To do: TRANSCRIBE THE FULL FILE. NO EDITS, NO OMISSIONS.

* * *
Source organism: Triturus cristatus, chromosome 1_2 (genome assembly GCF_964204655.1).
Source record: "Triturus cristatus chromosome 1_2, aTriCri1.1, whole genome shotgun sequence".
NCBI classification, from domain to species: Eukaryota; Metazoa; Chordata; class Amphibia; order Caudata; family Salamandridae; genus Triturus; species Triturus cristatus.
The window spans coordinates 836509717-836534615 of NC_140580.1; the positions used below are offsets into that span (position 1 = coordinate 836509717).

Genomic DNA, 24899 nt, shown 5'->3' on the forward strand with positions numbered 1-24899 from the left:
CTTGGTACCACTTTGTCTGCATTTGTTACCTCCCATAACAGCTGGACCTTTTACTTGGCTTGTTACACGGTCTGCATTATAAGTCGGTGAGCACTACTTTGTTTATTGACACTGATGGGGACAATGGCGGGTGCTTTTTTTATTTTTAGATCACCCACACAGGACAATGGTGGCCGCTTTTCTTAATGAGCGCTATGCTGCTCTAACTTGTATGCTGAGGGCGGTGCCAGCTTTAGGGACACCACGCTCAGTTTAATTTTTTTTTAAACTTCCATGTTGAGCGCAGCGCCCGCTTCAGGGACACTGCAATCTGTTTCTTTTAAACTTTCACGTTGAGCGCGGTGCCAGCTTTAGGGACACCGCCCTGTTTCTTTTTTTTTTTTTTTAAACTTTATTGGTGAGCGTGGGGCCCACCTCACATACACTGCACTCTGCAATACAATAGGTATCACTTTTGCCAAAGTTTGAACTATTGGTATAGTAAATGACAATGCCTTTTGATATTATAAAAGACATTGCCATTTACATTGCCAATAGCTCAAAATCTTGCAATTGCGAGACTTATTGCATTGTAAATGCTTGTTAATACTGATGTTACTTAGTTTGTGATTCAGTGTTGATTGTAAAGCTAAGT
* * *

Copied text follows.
Source organism: Triturus cristatus, chromosome 1_2 (genome assembly GCF_964204655.1).
Source record: "Triturus cristatus chromosome 1_2, aTriCri1.1, whole genome shotgun sequence".
NCBI classification, from domain to species: Eukaryota; Metazoa; Chordata; class Amphibia; order Caudata; family Salamandridae; genus Triturus; species Triturus cristatus.
The window spans coordinates 836509717-836534615 of NC_140580.1; the positions used below are offsets into that span (position 1 = coordinate 836509717).

Genomic DNA, 24899 nt, shown 5'->3' on the forward strand with positions numbered 1-24899 from the left:
CTTGGTACCACTTTGTCTGCATTTGTTACCTCCCATAACAGCTGGACCTTTTACTTGGCTTGTTACACGGTCTGCATTATAAGTCGGTGAGCACTACTTTGTTTATTGACACTGATGGGGACAATGGCGGGTGCTTTTTTTATTTTTAGATCACCCACACAGGACAATGGTGGCCGCTTTTCTTAATGAGCGCTATGCTGCTCTAACTTGTATGCTGAGGGCGGTGCCAGCTTTAGGGACACCACGCTCAGTTTAATTTTTTTTTAAACTTCCATGTTGAGCGCAGCGCCCGCTTCAGGGACACTGCAATCTGTTTCTTTTAAACTTTCACGTTGAGCGCGGTGCCAGCTTTAGGGACACCGCCCTGTTTCTTTTTTTTTTTTTTTAAACTTTATTGGTGAGCGTGGGGCCCACCTCACATACACTGCACTCTGCAATACAATAGGTATCACTTTTGCCAAAGTTTGAACTATTGGTATAGTAAATGACAATGCCTTTTGATATTATAAAAGACATTGCCATTTACATTGCCAATAGCTCAAAATCTTGCAATTGCGAGACTTATTGCATTGTAAATGCTTGTTAATACTGATGTTACTTAGTTTGTGATTCAGTGTTGATTGTAAAGCTAAGT